Nfld. & Labrador

Suncor announces 100 layoffs, and jobs also cut at Husky Energy

As of Nov. 1, about 100 contractors working on the Terra Nova FPSO will be laid off, Suncor Energy confirmed Thursday. Husky Energy will not confirm how many people have been cut.

Once preservation work done, 'we simply do not have additional work at this time,' says Suncor rep

The Terra Nova floating storage production and offloading vessel has been anchored in Conception Bay for about a year. It was scheduled to be undergoing a life extension project in Spain, but that plan was shelved amid the COVID-19 pandemic. (Suncor Energy)

Some workers at Suncor Energy and Husky Energy are out of a job after both companies confirmed they have laid people off. 

As of Nov. 1, about 100 contractors working on the Terra Nova floating production storage and offloading vessel will be laid off, Suncor Energy confirmed Thursday.

The Terra Nova FPSO has been anchored in Conception Bay and hasn't produced oil in nearly a year, but workers have been needed to maintain and preserve it.

That work will be done by the end of the month and, the company said, the workers will no longer be needed.

"This decision is one we do not take lightly. It has absolutely nothing to do with the quality of work," said Sneh Seetal, a spokesperson with Suncor, on Thursday.

"Once the FPSO's topside preservation activities have been completed, we simply do not have additional work at this time."

Specifically, the contracts for about 30 permanent full- and part-time workers will be suspended, the company said, as well as those for some 60 casual workers who would have been called in to work as needed.

The Terra Nova was scheduled to be at a dockyard in Spain undergoing a half-billion-dollar life extension refit that would extend the oil field for 10 years, and allow the vessel to produce an additional 80 million barrels of oil.

Since the COVID-19 pandemic took hold in March, that life extension plan have been shelved. Seetal said the company is still trying to find a way forward to do that work, but there's no clear plan.

"We're continuing to work with stakeholders to determine the best option to recover the remaining resources from the Terra Nova field. Until that time, we're working to preserve the FPSO quayside until we've been able to identify a viable path forward," she said.

"This is an important project, and successful completion of the asset life extension would extend the facility by 10 years, capture approximately 80 million additional barrels of resources and provide valuable benefits to the province in terms of taxes, royalties and employment."

Seetal said Ottawa's announcement of $320 million for the Newfoundland and Labrador oil industry to support workers and reduce carbon emissions "may help in the near term" to minimize the impact on the workforce, but extension work on the Terra Nova FPSO would need to be done before Suncor can make any final decisions about the project.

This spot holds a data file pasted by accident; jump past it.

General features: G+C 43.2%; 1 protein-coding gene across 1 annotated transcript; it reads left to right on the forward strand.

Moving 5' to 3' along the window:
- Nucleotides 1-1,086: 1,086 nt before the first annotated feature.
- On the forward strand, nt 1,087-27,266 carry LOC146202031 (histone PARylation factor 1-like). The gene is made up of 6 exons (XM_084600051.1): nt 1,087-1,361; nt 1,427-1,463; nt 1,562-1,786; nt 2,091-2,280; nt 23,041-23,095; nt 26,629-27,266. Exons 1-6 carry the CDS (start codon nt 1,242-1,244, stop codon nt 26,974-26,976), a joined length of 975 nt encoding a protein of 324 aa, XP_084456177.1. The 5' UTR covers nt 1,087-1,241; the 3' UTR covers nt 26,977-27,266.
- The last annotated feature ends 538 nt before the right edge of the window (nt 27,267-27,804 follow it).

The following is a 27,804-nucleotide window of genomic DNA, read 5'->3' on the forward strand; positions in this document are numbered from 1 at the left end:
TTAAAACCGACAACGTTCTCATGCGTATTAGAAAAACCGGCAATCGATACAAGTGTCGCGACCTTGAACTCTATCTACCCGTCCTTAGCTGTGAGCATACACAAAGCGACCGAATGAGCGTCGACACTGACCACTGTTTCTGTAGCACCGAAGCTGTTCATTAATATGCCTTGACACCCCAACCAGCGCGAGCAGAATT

After the Nov. 1 changes, it will leave the contractor workforce for Terra Nova at around 26 people.

Husky Energy lays off workers, but mum on details

Another dominant player in the province's oil and gas industry has also axed employees, but is not providing details on how many people are now out of a job or which positions have been cut. 

The West White Rose extension project would see a 145-metre-high concrete structure built at the Argentia industrial park in Placentia. (CBC)

"Husky Energy has made some difficult decisions and have had to say goodbye to some of our colleagues," reads a statement provided to CBC News from a Husky spokesperson. 

"We manage our workforce in accordance with our business plan and activities. Our people strategy revolves around ensuring we have the right structure and workforce to support our long-term business plan."

There is further uncertainty that continues to swirl around Husky, specifically the future of its West White Rose extension project.

The company is threatening to pull the plug, and has asked the government to step up financially to keep its $2.2-billion project to build a concrete structure to sit on the ocean floor 350 kilometres offshore afloat. 

The provincial government has said it is in no financial state to help out. A decision on the project's future is expected in the near future, but no firm date has been set. 

On Thursday, in response to questions from PC Leader Ches Crosbie in the House of Assembly, Industry Minister Andrew Parsons said Husky officials told the government a few weeks ago it would be reviewing its operations. Parsons said he has not heard an update from the company since then. 

"We continue to work with them on their projects here in this province. In fact, our staff will be speaking with them this afternoon," Parsons said during question period. 

"We've advised that we will continue to do what we can to help them in this difficult environment."

Read more from CBC Newfoundland and Labrador

With files from Terry Roberts


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